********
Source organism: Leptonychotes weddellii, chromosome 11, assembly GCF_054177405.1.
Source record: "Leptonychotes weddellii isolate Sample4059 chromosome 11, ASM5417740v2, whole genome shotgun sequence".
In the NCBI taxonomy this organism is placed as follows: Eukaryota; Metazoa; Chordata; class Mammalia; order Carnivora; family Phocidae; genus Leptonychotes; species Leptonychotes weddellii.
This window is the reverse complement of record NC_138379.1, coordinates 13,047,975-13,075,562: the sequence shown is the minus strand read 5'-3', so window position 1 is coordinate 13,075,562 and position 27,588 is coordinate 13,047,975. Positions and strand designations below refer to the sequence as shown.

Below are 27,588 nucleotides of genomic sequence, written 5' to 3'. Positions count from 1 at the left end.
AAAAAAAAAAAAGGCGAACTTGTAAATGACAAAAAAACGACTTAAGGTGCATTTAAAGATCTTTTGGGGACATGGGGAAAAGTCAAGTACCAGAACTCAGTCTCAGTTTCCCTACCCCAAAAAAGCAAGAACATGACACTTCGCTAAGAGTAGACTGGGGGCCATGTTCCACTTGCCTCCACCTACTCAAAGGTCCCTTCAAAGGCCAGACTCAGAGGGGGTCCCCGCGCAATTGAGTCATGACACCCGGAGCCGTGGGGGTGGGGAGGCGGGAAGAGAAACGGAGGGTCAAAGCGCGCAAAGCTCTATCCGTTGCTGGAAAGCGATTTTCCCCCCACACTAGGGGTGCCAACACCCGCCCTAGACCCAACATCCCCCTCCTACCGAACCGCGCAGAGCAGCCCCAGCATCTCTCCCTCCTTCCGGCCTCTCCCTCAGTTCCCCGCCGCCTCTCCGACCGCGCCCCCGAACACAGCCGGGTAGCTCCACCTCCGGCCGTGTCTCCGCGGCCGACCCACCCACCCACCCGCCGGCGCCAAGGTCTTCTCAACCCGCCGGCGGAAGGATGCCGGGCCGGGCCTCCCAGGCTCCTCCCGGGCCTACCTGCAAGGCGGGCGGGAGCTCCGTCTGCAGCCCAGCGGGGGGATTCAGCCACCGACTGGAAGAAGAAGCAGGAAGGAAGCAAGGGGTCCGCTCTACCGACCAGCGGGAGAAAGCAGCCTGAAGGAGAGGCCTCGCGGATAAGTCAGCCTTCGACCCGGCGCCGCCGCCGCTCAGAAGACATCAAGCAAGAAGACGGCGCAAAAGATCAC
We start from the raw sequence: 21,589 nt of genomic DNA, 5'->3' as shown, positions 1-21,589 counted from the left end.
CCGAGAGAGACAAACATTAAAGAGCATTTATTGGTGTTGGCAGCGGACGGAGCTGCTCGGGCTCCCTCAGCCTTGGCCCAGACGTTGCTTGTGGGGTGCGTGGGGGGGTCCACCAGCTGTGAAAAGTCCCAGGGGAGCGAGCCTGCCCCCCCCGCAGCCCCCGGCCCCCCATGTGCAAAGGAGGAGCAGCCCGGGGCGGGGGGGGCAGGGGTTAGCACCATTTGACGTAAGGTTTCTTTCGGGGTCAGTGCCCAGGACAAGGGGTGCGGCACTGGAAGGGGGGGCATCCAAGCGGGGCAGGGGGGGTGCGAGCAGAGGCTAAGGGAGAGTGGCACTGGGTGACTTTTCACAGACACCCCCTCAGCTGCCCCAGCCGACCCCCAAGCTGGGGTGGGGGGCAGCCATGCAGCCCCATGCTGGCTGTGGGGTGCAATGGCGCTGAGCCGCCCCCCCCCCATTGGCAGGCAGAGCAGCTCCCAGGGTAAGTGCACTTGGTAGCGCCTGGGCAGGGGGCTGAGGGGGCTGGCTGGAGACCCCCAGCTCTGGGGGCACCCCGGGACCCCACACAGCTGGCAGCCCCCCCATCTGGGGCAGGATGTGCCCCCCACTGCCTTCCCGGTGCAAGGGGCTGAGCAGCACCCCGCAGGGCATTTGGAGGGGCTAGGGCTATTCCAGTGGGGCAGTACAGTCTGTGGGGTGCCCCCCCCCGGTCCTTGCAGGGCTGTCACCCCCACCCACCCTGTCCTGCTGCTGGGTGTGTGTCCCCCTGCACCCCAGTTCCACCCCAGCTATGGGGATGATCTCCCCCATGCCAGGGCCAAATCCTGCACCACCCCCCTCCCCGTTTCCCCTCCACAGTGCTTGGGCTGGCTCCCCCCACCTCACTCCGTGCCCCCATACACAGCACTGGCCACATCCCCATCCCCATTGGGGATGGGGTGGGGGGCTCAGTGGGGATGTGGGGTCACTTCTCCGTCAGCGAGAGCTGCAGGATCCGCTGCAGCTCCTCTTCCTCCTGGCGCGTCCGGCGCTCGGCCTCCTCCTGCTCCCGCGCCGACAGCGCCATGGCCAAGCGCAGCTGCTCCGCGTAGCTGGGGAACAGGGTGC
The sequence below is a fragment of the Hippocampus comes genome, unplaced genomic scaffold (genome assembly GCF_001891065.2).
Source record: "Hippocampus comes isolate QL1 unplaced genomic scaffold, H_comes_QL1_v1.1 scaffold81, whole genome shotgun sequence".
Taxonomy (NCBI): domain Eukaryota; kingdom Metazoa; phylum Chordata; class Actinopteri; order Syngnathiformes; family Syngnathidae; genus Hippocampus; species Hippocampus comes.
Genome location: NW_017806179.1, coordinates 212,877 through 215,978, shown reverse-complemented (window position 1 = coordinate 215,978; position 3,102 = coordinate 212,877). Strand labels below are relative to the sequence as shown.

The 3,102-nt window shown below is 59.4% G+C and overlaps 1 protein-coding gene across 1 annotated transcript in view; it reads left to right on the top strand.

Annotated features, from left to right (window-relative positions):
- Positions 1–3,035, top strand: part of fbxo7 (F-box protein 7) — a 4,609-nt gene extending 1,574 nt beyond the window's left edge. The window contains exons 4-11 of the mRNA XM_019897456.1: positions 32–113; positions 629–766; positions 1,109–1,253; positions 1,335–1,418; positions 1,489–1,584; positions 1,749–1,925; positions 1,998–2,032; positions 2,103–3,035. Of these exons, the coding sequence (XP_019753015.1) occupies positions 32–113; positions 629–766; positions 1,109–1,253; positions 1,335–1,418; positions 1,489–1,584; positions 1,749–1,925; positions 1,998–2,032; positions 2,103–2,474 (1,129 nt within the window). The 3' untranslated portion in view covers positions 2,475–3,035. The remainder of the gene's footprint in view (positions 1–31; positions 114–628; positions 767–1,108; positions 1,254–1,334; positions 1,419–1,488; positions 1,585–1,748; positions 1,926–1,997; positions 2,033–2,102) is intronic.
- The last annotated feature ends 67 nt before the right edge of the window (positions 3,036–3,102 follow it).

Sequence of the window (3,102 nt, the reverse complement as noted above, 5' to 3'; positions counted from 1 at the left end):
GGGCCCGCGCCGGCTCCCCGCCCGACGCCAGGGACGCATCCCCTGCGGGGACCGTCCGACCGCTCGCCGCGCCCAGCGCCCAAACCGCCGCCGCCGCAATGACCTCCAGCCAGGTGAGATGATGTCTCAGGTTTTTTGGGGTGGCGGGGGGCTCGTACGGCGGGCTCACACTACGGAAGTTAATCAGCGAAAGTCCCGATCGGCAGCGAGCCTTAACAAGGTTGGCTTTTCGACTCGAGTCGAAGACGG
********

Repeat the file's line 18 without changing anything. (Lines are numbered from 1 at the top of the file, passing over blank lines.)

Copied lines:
GGGCCCGCGCCGGCTCCCCGCCCGACGCCAGGGACGCATCCCCTGCGGGGACCGTCCGACCGCTCGCCGCGCCCAGCGCCCAAACCGCCGCCGCCGCAATGACCTCCAGCCAGGTGAGATGATGTCTCAGGTTTTTTGGGGTGGCGGGGGGCTCGTACGGCGGGCTCACACTACGGAAGTTAATCAGCGAAAGTCCCGATCGGCAGCGAGCCTTAACAAGGTTGGCTTTTCGACTCGAGTCGAAGACGG